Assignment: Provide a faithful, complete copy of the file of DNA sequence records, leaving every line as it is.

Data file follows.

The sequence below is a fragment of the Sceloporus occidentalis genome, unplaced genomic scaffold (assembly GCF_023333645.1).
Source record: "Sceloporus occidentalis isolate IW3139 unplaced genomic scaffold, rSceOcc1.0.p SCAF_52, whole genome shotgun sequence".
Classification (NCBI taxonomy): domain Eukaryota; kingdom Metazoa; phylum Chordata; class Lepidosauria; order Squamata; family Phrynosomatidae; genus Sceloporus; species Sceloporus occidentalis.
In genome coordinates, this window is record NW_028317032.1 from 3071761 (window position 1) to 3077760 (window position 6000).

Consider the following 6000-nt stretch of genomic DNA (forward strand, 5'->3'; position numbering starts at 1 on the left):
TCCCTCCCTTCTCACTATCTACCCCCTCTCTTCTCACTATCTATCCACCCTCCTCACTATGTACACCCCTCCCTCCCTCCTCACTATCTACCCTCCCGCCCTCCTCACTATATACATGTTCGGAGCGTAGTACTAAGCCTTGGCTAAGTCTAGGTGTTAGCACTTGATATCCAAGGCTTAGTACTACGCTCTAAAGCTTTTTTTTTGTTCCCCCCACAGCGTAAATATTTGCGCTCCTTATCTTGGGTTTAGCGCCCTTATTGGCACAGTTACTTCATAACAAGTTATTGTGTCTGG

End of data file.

The sequence below is a fragment of the Sceloporus occidentalis genome, unplaced genomic scaffold (assembly GCF_023333645.1).
Source record: "Sceloporus occidentalis isolate IW3139 unplaced genomic scaffold, rSceOcc1.0.p SCAF_52, whole genome shotgun sequence".
Classification (NCBI taxonomy): domain Eukaryota; kingdom Metazoa; phylum Chordata; class Lepidosauria; order Squamata; family Phrynosomatidae; genus Sceloporus; species Sceloporus occidentalis.
In genome coordinates, this window is record NW_028317032.1 from 3071761 (window position 1) to 3077760 (window position 6000).

Consider the following 6000-nt stretch of genomic DNA (forward strand, 5'->3'; position numbering starts at 1 on the left):
TCCCTCCCTTCTCACTATCTACCCCCTCTCTTCTCACTATCTATCCACCCTCCTCACTATGTACACCCCTCCCTCCCTCCTCACTATCTACCCTCCCGCCCTCCTCACTATATACATGTTCGGAGCGTAGTACTAAGCCTTGGCTAAGTCTAGGTGTTAGCACTTGATATCCAAGGCTTAGTACTACGCTCTAAAGCTTTTTTTTTGTTCCCCCCACAGCGTAAATATTTGCGCTCCTTATCTTGGGTTTAGCGCCCTTATTGGCACAGTTACTTCATAACAAGTTATTGTGTCTGG